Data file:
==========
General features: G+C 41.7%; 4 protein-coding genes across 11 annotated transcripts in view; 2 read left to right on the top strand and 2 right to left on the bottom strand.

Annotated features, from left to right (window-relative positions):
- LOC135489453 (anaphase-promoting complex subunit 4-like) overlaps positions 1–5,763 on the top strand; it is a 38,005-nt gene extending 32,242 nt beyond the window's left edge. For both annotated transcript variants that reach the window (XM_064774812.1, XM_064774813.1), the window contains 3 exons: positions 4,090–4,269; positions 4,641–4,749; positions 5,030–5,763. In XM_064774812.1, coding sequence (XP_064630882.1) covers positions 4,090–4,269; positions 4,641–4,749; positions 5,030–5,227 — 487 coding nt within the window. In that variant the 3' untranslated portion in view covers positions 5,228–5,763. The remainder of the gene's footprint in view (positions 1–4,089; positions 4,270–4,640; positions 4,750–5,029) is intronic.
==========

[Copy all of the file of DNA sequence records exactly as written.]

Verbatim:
General features: G+C 41.7%; 4 protein-coding genes across 11 annotated transcripts in view; 2 read left to right on the top strand and 2 right to left on the bottom strand.

Annotated features, from left to right (window-relative positions):
- LOC135489453 (anaphase-promoting complex subunit 4-like) overlaps positions 1–5,763 on the top strand; it is a 38,005-nt gene extending 32,242 nt beyond the window's left edge. For both annotated transcript variants that reach the window (XM_064774812.1, XM_064774813.1), the window contains 3 exons: positions 4,090–4,269; positions 4,641–4,749; positions 5,030–5,763. In XM_064774812.1, coding sequence (XP_064630882.1) covers positions 4,090–4,269; positions 4,641–4,749; positions 5,030–5,227 — 487 coding nt within the window. In that variant the 3' untranslated portion in view covers positions 5,228–5,763. The remainder of the gene's footprint in view (positions 1–4,089; positions 4,270–4,640; positions 4,750–5,029) is intronic.